Coretta Scott King opposed violence in all its forms — from the personal violence that took her husband 50 years ago Wednesday, to what she described as the economic violence of unemployment and poverty that continues around us.

In the five days after her husband’s assassination, she traveled more than 1,348 miles — venturing from her home in Atlanta to Memphis to retrieve her husband’s body from where he had been supporting sanitation workers’ bitter fight for better wages and workplace safety. And then returning to Memphis a second time to protest with the workers and to ensure her husband’s death was not in vain. In between, she made arrangements for his funeral and explained to her children the loss of their father. Throughout, she was buoyed by the voice of her eldest, Yolanda, who responded to the news by telling her mother, “My daddy’s not really dead. He may be physically dead, but his spirit will never die.”

In the days immediately after her husband’s death, and in the years after, King devoted herself to keeping alive that spirit as she worked to advance their shared vision of ameliorating and abolishing human suffering. She had been an activist even before she met King and remained one throughout their marriage. In the years after her husband’s death, King redirected her activism toward economic policy. She crafted legislation to eradicate unemployment and poverty — what she termed Phase Two of the movement. Now that voting rights were secured, it was time to win on the economic front.

Just two days after the assassination, King emphasized this in a public address, saying that her husband “gave his life for the poor of the world — the garbage workers of Memphis and the peasants of Vietnam. Nothing hurt him more than that man could attempt no way to solve problems except through violence.”

Columnist Eugene Robinson learned of MLK's death as a teen in the segregated South. He says the activist was more complicated than history remembers him. (Gillian Brockell/The Washington Post)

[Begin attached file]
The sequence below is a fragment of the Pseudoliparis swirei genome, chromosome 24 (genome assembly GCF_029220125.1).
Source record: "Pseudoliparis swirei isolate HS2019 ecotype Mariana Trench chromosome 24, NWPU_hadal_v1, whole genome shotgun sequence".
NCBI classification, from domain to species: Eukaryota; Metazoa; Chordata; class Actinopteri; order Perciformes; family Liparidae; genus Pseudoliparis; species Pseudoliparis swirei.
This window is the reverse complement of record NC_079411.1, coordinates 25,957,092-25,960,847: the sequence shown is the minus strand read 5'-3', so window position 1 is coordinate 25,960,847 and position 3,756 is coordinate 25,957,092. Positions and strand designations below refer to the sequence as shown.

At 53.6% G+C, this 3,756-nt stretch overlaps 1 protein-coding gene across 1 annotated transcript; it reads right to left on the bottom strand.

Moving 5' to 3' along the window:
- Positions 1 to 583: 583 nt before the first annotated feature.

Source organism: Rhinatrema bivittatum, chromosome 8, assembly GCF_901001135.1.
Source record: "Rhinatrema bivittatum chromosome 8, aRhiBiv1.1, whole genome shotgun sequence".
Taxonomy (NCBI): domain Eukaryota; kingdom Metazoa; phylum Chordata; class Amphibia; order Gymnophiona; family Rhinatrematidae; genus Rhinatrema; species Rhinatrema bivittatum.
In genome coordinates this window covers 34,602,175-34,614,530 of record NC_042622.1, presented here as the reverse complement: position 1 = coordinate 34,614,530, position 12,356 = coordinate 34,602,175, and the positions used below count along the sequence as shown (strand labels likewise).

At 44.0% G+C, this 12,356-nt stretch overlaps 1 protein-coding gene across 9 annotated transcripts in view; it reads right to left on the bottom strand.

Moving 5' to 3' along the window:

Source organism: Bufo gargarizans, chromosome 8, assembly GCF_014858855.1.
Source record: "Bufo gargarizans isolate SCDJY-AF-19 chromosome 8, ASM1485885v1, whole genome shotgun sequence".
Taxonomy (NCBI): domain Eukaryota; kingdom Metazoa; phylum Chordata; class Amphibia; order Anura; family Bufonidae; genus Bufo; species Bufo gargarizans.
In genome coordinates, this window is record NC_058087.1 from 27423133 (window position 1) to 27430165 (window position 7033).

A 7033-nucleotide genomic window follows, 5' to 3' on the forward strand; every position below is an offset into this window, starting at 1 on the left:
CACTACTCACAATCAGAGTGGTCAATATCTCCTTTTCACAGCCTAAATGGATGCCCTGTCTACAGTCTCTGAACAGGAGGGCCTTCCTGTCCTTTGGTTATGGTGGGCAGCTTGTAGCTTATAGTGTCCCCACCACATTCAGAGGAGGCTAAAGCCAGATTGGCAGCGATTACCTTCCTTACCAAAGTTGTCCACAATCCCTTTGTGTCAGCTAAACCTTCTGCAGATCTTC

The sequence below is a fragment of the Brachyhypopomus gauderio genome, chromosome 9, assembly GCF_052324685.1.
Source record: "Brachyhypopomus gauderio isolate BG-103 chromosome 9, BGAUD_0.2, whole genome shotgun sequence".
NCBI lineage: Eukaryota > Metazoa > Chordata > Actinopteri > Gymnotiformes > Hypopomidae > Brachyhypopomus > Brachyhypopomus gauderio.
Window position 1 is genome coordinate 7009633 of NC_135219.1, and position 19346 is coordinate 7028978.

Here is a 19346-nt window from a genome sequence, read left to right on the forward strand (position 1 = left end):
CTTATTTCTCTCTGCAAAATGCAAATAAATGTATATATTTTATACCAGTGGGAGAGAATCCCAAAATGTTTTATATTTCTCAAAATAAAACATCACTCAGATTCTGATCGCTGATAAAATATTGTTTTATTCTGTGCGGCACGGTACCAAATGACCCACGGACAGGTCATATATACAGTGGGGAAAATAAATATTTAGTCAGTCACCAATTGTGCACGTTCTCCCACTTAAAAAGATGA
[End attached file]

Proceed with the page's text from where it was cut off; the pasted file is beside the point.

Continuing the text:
The day before King’s funeral in Atlanta, his wife again flew to Memphis alongside Harry Belafonte and with her three oldest children to continue her husband’s work on behalf of the city’s sanitation workers. She believed that the trip could provide comfort for her children — that they would see in real terms what their father meant to so many people.

Alongside 50,000 other protesters, King and her children marched a mile to the Memphis City Hall. While there, she explained that her husband’s legacy meant that “his campaign for the poor must go on,” and added, “we are at the point where we must have economic power.”

Like her husband’s work on the Poor People’s Campaign, King saw tackling issues of poverty and unemployment as the key to composing political alliances across divisions. “We are concerned about not only the Negro poor, but the poor all over America and all over the world.” That day, and in the years that followed, she continued these efforts.

But King was not only concerned with moral values — she also wanted policy change. In 1974, she co-founded and led the Full Employment Action Council and the National Committee for Full Employment. Amid the economic turmoil of the period, these organizations argued that the federal government needed to step in and provide jobs for all unemployed people.